Dolly Parton opens up about song inspirations, being 'Aunt Dolly' to female country artists and those tattoos

The country music legend spoke to Robin Roberts for the ABC News special.

It’s hard to fully capture the significance of Dolly Parton, whether it’s her impact on country music, her ascent as a woman through a male-dominated music industry or her vast philanthropic efforts.

Best to let Ms. Parton say it herself.

“It’s just a country Cinderella story, really,” Parton told “Good Morning America” co-anchor Robin Roberts for the ABC News special, “Dolly Parton: Here She Comes Again!”

"I used to wonder what my life might be like when I was older, and when I looked back on my life, what it would be like," she continued. "It feels good that I have been able to see so many dreams come true."

Most of Parton’s fans know the story of her rise from a hardscrabble upbringing in the foothills of east Tennessee’s Great Smokey Mountains to her becoming the living legend with the megawatt personality she is today.

A storyteller at heart, Parton shares pieces of herself, her family, her journey and the plight of others in her music. “My Tennessee Mountain Home,” “Jolene,” “I Will Always Love You” and “9 to 5” are just some of her major hits spanning a five decade-plus career.

Even Parton, now 73, doesn’t know how many songs she’s written.

“When people say ‘How many?’ I say, ‘I don't know. I don't count them,’” Parton said. “I've written thousands of songs.”

“Everything was music to me… if someone was hammering on the other hill at the sawmill, I’d start writing a song with that rhythm,” she added. “I still write [songs]. I still have to have my yellow legal pads and my cassette player, and I have to order them off eBay.”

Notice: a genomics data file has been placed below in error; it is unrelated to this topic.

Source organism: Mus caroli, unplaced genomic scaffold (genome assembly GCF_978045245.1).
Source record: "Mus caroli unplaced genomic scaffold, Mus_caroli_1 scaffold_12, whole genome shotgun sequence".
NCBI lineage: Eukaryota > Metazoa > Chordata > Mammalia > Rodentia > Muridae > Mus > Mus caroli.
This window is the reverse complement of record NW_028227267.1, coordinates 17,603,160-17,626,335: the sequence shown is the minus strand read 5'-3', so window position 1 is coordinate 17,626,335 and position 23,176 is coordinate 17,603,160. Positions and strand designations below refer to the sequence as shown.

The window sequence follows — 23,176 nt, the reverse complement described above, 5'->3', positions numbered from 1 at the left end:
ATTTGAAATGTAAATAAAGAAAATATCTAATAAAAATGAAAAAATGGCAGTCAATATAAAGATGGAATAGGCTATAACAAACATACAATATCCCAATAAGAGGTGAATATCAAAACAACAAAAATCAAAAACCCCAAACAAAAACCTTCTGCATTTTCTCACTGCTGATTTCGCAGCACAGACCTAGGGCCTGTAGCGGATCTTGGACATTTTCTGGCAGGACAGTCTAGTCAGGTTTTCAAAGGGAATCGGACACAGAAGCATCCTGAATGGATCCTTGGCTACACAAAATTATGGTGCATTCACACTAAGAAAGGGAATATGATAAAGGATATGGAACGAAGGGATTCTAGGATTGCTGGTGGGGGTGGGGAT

Sadness is a major theme in Parton’s music. On WNYC host Jad Abumrad's podcast, “Dolly Parton’s America," she revealed that she went through a rough time in her 30s when she dealt with weight gain and “some family things.” Parton said she even contemplated writing a last letter during her struggle with depression.

“I don't think people can live in this world without going through times like that,” Parton said. “People always look at me, they always say, 'Oh, you just always seem to be so happy.' I said, 'that's the Botox.' No, but seriously, I'm a very sensitive person. I feel everything to the core.”

It was during that time in the 1980s, she told Roberts, that she'd had "a complete breakdown."

“I could totally relate to how people do get on drugs or alcohol, how people do commit suicide, because when you're a tender, loving, caring, sensitive person, you feel like you can only stand so much heartache and sorrow,” Parton added.

Parton’s family’s support and her Christian faith pulled her through it, she says.

“After I got through that, prayed through that, worked through that, I became so much better because I could see so much more inside people,” Parton said. “I was so much more humble because I never could toughen my heart…I just had to strengthen the muscles around it.”

Among those by Parton’s side the longest has been Carl Dean, her husband of 53 years.

Parton said she met Dean outside a laundromat, and they wed in 1966 as Parton’s career was starting to accelerate. She said the two eloped in Ringgold, Georgia, just over the Tennessee line, so their wedding “wouldn't be in the Tennessee papers.” Parton’s mother made her white dress.

The two have been together ever since, although Dean is rarely seen in public. Dean, who worked in asphalt paving, likes to work on his tractors, and wants to be kept out of the spotlight, Parton said.

“He likes the privacy,” Parton said. “He wants me to do my thing and let me [let him] do his.”